$1m mystery donor to PAC for Romney ID’s himself
Watchdog groups file complaints
WASHINGTON - Hours after two nonpartisan campaign-finance watchdogs filed complaints yesterday with federal election officials and the US attorney general, a mysterious $1 million donor to a political action committee supporting presidential candidate Mitt Romney came forward and identified himself.
The contributor, Edward Conard, is a former executive with Bain Capital, which was cofounded by Romney, and said last night that he did not intend to circumvent election laws when he created a company, W Spann LLC, which paid the contribution without Conard’s name attached.
“I did so after consulting prominent legal counsel regarding the transaction, and based on my understanding that the contribution would comply with applicable laws,’’ he told Politico in a statement last night.
The Campaign Legal Center and Democracy 21, nonprofit organizations based in Washington, D.C., alleged in the complaints filed earlier yesterday that the contributor may have illegally sought to hide his identity by setting up a shell company, which formed and dissolved within weeks of making the contribution. Registration records for the company do not list its owners.
“This case deserves a good, hard look from the Federal Election Commission and the Department of Justice,’’ Paul S. Ryan, associate legal counsel for the Campaign Legal Center, said in an interview. “If violations are found, they should be prosecuted vigorously in order to deter future straw-contributor schemes that make a mockery of our campaign finance disclosure laws.’’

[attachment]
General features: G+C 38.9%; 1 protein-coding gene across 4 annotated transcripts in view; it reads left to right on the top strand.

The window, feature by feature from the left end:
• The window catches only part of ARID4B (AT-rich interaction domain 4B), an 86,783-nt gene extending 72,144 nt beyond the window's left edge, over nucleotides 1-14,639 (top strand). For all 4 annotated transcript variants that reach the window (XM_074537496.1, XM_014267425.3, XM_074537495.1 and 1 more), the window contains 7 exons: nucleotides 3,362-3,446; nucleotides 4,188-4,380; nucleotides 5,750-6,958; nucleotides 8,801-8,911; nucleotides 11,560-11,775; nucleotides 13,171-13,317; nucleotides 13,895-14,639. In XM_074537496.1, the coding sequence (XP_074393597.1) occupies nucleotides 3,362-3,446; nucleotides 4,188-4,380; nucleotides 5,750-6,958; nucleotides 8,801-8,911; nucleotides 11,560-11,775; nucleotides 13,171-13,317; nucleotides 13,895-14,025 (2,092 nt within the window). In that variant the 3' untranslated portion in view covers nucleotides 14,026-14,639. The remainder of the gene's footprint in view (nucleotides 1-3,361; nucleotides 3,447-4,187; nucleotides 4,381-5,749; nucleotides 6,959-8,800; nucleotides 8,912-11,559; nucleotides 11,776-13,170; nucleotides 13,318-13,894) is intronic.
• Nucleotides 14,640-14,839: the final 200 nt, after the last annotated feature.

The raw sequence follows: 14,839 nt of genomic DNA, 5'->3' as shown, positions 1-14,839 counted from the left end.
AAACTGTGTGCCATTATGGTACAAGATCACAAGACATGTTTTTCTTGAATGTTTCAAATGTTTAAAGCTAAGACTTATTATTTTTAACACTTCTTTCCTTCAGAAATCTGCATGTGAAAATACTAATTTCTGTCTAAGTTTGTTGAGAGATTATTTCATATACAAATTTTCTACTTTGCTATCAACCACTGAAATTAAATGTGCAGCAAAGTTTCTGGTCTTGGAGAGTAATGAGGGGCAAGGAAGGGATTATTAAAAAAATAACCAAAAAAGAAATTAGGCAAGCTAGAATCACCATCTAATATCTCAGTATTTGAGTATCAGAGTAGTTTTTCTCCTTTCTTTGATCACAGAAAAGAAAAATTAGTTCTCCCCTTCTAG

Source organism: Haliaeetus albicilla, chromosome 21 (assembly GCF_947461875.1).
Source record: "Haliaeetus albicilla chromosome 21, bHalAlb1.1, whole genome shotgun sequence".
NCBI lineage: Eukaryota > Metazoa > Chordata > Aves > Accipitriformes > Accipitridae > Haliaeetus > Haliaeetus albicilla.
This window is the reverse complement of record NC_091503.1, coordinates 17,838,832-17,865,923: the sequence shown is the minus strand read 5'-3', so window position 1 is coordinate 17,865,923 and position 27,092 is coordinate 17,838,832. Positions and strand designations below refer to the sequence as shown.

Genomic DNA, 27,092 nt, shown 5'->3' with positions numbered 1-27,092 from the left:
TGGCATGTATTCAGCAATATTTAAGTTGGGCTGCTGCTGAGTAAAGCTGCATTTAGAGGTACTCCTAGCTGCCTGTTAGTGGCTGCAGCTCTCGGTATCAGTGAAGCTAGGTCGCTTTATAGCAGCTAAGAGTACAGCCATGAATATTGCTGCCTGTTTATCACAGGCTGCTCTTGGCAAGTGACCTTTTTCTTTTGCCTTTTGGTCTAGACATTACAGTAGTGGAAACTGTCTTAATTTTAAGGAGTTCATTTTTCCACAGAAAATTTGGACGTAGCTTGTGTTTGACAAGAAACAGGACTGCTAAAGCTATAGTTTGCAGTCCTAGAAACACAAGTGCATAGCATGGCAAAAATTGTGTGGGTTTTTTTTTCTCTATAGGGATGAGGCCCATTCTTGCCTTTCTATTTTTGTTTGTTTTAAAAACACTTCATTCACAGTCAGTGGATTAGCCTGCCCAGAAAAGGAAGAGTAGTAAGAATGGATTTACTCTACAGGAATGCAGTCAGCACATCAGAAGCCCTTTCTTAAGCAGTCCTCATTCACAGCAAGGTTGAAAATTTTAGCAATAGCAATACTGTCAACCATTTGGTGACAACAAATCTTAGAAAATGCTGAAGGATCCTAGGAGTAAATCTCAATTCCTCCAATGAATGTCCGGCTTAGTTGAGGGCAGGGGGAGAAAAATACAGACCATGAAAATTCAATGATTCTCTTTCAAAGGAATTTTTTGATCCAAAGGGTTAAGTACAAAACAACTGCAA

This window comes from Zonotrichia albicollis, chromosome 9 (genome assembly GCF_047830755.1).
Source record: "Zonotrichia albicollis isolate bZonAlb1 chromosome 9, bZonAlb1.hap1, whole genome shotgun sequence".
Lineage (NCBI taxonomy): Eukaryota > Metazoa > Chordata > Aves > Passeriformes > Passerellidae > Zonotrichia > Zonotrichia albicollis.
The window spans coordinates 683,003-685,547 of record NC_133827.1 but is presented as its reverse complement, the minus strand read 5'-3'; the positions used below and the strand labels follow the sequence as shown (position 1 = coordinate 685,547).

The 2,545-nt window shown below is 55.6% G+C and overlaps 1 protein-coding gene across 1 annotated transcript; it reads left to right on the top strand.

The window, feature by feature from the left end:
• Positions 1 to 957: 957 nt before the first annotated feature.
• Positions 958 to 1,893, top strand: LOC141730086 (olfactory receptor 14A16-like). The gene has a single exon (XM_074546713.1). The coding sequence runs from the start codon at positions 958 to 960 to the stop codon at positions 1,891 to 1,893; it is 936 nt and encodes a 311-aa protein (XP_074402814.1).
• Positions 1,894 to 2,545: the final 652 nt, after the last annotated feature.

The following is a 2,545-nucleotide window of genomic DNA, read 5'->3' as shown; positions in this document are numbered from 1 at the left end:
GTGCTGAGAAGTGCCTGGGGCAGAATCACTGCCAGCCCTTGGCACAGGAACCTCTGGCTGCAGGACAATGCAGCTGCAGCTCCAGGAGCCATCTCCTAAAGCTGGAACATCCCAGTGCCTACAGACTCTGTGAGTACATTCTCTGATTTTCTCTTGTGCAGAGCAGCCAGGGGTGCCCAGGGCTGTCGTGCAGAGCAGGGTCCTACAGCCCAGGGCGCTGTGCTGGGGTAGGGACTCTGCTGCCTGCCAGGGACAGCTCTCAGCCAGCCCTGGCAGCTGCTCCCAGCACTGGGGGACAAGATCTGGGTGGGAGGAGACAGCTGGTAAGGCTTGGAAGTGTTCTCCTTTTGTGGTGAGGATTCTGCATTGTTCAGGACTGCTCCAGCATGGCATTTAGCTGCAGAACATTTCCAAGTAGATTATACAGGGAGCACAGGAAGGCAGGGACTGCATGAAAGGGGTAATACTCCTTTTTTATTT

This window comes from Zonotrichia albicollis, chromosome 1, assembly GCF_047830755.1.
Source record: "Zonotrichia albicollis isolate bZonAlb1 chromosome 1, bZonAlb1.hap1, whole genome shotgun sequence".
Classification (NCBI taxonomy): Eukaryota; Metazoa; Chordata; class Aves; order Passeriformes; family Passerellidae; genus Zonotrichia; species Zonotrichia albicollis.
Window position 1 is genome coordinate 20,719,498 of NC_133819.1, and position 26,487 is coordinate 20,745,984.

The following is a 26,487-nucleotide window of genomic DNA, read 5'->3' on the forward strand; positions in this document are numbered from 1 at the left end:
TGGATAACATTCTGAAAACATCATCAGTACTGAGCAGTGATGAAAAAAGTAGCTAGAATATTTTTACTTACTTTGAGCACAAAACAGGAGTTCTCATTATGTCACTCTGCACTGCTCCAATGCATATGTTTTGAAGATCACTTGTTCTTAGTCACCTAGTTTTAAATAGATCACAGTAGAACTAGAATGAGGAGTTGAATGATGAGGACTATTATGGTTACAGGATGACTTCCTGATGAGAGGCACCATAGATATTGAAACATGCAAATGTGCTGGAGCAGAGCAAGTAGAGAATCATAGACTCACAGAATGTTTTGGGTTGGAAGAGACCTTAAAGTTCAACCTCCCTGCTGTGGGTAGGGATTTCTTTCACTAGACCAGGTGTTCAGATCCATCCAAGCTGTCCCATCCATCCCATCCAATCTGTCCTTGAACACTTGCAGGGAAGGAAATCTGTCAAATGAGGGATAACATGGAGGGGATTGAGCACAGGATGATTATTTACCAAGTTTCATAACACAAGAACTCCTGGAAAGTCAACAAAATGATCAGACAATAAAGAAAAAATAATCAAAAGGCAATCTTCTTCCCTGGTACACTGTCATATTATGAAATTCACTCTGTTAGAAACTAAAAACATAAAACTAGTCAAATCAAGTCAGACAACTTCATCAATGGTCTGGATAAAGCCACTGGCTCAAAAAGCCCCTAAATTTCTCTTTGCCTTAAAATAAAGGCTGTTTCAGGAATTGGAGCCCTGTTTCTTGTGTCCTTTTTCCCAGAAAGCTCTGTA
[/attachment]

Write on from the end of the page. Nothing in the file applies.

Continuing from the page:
Federal law prohibits giving money in others’ names to political candidates or committees, and violators could face civil and criminal penalties for knowingly participating in such a scheme - either as the original contributor, the person or entity acting as a go-between, or the campaign or committee receiving the money.
The two groups also urged the commission and federal prosecutors to determine if W Spann should have registered as a political committee, which would require disclosure of the people behind it. Any entity whose major purpose is influencing elections and that spends more than $1,000 to do so must register with the commission.
“As far as we know the only thing we know this corporation has done is give money to a PAC,’’ said Fred Wertheimer, founder and president of Democracy 21 and - from 1981 to 1995 - president of Common Cause, a nonpartisan organization that has advocated campaign finance reform.
W Spann was formed by Boston lawyer Cameron Casey of Ropes & Gray and was registered in Delaware on March 15. On April 28, the company gave $1 million to Restore Our Future, a political action committee run by former Romney campaign advisers. On July 12, W Spann dissolved.
A spokeswoman for the commission confirmed receiving the complaint yesterday but said that, as a matter of policy, the agency could not confirm whether it will investigate. A spokeswoman for the Department of Justice declined to comment.
Casey has referred questions to Ropes & Gray, which declined to comment yesterday. She did not return a message. The firm said Thursday that it does not comment on confidential client matters.
Restore Our Future referred questions to the defunct company.
“The complaint is against W Spann and not Restore Our Future, and as such, we have no comment,’’ committee spokeswoman Brittany Gross said in an e-mail. “If you do have questions regarding this complaint, we urge you to contact W Spann.’’
Conard said last night he has asked the committee to amend its filing.
“To address questions raised by the media concerning the contribution, I will request that Restore Our Future PAC amend its public report to disclose me as the donor associated with this contribution,’’ he said. He did not give any further explanation about why he set up the company and kept his name anonymous initially.
The Globe could not reach Conard for comment.